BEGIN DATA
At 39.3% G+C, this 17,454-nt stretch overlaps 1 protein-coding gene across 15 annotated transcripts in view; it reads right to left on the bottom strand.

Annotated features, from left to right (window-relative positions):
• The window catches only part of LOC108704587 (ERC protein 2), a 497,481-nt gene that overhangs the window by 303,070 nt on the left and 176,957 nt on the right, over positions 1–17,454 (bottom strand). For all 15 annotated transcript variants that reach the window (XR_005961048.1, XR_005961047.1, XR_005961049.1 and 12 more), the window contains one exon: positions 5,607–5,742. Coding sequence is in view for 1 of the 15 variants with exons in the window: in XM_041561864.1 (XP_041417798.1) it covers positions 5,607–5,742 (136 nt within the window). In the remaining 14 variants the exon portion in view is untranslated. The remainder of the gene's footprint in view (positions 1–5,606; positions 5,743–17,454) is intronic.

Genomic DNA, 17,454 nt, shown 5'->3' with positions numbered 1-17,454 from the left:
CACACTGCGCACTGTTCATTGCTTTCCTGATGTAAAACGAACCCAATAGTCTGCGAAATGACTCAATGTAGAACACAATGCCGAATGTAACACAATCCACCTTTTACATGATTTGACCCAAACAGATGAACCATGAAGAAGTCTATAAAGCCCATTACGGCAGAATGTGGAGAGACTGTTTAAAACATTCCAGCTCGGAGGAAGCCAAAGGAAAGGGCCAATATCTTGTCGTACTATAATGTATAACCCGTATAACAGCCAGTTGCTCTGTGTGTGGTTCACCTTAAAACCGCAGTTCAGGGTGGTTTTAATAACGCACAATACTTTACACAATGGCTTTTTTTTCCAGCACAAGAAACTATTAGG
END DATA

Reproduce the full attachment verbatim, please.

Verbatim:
At 39.3% G+C, this 17,454-nt stretch overlaps 1 protein-coding gene across 15 annotated transcripts in view; it reads right to left on the bottom strand.

Annotated features, from left to right (window-relative positions):
• The window catches only part of LOC108704587 (ERC protein 2), a 497,481-nt gene that overhangs the window by 303,070 nt on the left and 176,957 nt on the right, over positions 1–17,454 (bottom strand). For all 15 annotated transcript variants that reach the window (XR_005961048.1, XR_005961047.1, XR_005961049.1 and 12 more), the window contains one exon: positions 5,607–5,742. Coding sequence is in view for 1 of the 15 variants with exons in the window: in XM_041561864.1 (XP_041417798.1) it covers positions 5,607–5,742 (136 nt within the window). In the remaining 14 variants the exon portion in view is untranslated. The remainder of the gene's footprint in view (positions 1–5,606; positions 5,743–17,454) is intronic.

Genomic DNA, 17,454 nt, shown 5'->3' with positions numbered 1-17,454 from the left:
CACACTGCGCACTGTTCATTGCTTTCCTGATGTAAAACGAACCCAATAGTCTGCGAAATGACTCAATGTAGAACACAATGCCGAATGTAACACAATCCACCTTTTACATGATTTGACCCAAACAGATGAACCATGAAGAAGTCTATAAAGCCCATTACGGCAGAATGTGGAGAGACTGTTTAAAACATTCCAGCTCGGAGGAAGCCAAAGGAAAGGGCCAATATCTTGTCGTACTATAATGTATAACCCGTATAACAGCCAGTTGCTCTGTGTGTGGTTCACCTTAAAACCGCAGTTCAGGGTGGTTTTAATAACGCACAATACTTTACACAATGGCTTTTTTTTCCAGCACAAGAAACTATTAGG